An estimated 1.7 million new cases of cancer were diagnosed in 2019 in the United States. Here’s a look at how you can be prepared for the financial toll that can come with expensive, life-saving treatments — even hospice care.
Should You Get Major Medical Insurance?
It’s best to anchor your healthcare around comprehensive major medical insurance. Nothing can match insurance to pay for cancer better than major medical insurance – whether you sign up at work or purchase it on your own through the Affordable Care Act (ACA) also known as Obamacare. By law, ACA-compliant plans must offer you the 10 essential health benefits, and they must accept you despite any pre-existing health conditions or your family history. Plus, these plans come with annual out-of-pocket spending caps and have no lifetime or annual limits on what they payout
You generally have to join your major medical plan during the annual Open Enrollment Period at the end of the calendar year. Don’t miss that window! Also, note that your employer may offer its plans during a different enrollment time.
What Is Cancer Insurance?
Several health insurance companies offer plans specifically for cancer. This cancer insurance is supplemental fixed indemnity insurance that specifically helps pay for a portion of cancer treatment. You may also be able to find a broader critical illness policy that helps pay for cancer and other specific types of chronic illnesses.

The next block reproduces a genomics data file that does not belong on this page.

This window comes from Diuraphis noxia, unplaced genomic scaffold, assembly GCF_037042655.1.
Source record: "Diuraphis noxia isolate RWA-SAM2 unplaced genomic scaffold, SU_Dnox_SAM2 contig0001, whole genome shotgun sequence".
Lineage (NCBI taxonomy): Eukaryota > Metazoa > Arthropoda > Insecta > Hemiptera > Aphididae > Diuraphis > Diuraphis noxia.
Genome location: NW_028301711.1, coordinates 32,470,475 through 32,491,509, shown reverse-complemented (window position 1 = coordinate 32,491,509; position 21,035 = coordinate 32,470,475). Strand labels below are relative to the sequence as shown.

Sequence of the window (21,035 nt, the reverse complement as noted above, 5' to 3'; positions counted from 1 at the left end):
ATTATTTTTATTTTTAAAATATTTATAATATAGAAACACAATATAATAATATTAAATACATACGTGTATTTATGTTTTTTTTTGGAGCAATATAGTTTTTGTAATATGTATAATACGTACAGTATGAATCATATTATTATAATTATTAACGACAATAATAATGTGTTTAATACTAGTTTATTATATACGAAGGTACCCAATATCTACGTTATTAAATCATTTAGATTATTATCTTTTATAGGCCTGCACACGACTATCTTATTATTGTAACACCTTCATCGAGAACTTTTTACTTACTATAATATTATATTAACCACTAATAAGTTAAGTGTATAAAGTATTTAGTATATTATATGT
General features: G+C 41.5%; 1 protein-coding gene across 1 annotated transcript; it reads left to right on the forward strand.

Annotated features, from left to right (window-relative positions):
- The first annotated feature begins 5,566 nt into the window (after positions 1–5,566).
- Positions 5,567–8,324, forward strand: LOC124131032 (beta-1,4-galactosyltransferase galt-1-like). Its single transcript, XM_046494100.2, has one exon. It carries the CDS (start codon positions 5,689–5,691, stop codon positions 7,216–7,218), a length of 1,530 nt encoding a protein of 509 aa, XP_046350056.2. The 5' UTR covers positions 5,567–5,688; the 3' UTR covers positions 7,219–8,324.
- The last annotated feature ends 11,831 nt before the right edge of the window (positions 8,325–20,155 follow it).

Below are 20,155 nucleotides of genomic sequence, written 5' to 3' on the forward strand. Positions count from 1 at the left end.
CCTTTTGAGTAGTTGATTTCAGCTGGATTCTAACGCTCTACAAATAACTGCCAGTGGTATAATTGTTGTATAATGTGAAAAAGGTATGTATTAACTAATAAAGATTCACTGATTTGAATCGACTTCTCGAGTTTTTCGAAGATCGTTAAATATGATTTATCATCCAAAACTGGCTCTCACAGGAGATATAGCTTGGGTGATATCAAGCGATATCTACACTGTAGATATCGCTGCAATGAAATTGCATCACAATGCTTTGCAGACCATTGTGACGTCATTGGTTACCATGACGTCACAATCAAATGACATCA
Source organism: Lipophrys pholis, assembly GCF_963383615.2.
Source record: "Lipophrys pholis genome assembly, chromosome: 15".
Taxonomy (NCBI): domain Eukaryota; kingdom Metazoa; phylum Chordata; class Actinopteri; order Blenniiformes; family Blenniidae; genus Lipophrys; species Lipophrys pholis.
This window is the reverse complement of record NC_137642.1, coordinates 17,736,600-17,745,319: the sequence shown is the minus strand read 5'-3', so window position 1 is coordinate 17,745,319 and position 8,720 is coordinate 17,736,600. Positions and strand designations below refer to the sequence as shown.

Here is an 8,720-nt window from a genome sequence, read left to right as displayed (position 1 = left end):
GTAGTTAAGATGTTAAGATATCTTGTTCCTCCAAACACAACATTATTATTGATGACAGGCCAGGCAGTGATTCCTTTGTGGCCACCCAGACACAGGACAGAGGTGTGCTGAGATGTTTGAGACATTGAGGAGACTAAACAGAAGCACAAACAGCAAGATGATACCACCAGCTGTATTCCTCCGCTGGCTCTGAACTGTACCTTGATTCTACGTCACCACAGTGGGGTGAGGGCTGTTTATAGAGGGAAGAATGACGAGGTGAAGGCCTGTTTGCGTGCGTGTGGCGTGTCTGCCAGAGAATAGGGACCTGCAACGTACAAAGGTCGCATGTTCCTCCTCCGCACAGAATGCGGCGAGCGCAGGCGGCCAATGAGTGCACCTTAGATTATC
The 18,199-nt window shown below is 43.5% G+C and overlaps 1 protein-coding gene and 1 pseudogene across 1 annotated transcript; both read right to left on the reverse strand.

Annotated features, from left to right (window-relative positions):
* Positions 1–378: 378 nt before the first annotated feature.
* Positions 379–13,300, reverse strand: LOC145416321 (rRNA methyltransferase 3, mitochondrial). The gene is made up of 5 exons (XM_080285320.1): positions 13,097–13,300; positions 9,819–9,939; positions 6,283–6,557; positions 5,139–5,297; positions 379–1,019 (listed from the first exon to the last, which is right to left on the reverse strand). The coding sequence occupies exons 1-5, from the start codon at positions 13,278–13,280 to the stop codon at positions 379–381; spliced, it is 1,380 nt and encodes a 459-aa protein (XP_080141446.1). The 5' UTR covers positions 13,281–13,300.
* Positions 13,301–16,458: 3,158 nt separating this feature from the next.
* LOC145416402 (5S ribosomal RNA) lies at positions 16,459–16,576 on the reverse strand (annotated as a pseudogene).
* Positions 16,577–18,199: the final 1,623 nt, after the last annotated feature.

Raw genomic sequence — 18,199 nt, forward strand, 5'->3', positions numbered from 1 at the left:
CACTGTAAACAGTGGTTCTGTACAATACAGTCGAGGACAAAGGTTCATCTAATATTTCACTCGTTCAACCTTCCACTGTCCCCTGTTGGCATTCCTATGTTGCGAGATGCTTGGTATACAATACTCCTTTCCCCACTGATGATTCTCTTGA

These narrow types of supplemental insurance generally cost from $10 to $100 a month, depending on your age and other factors. Some pay a lump sum of anywhere from $5,000 to $100,000 when you are diagnosed. Others pay a percentage of your treatment bills.
Cancer insurance policies are offered by insurance companies such as Aflac and Swiss Re. Keep in mind that these policies are medically underwritten, meaning that you must be cancer-free and in decent health to be accepted. You will not qualify to sign up after you develop cancer.
Always read the details closely before signing up. Some cancer insurance plans don’t cover every type of cancer. Many don’t cover skin cancer, for example, a leading type. Also, they don’t cover outpatient treatment at all. Also, payouts are limited to set amounts no matter how much your treatment may cost — or only up to a certain percentage of your bills. And as you age, and your health risks increase, you may well be dropped.
What Is Disability Income Insurance?
Many insurance companies offer disability income insurance that commonly pays you half of your salary if you can’t work for a period of time because of a serious illness, including cancer. These plans generally send you checks (or “pay out”) when a serious illness causes you to miss work for an extended period.
However, many disability insurers do not accept people with preexisting conditions, or enroll the applicant but do not cover that person’s condition. So unless you are in perfect health, check the plan very carefully before signing up.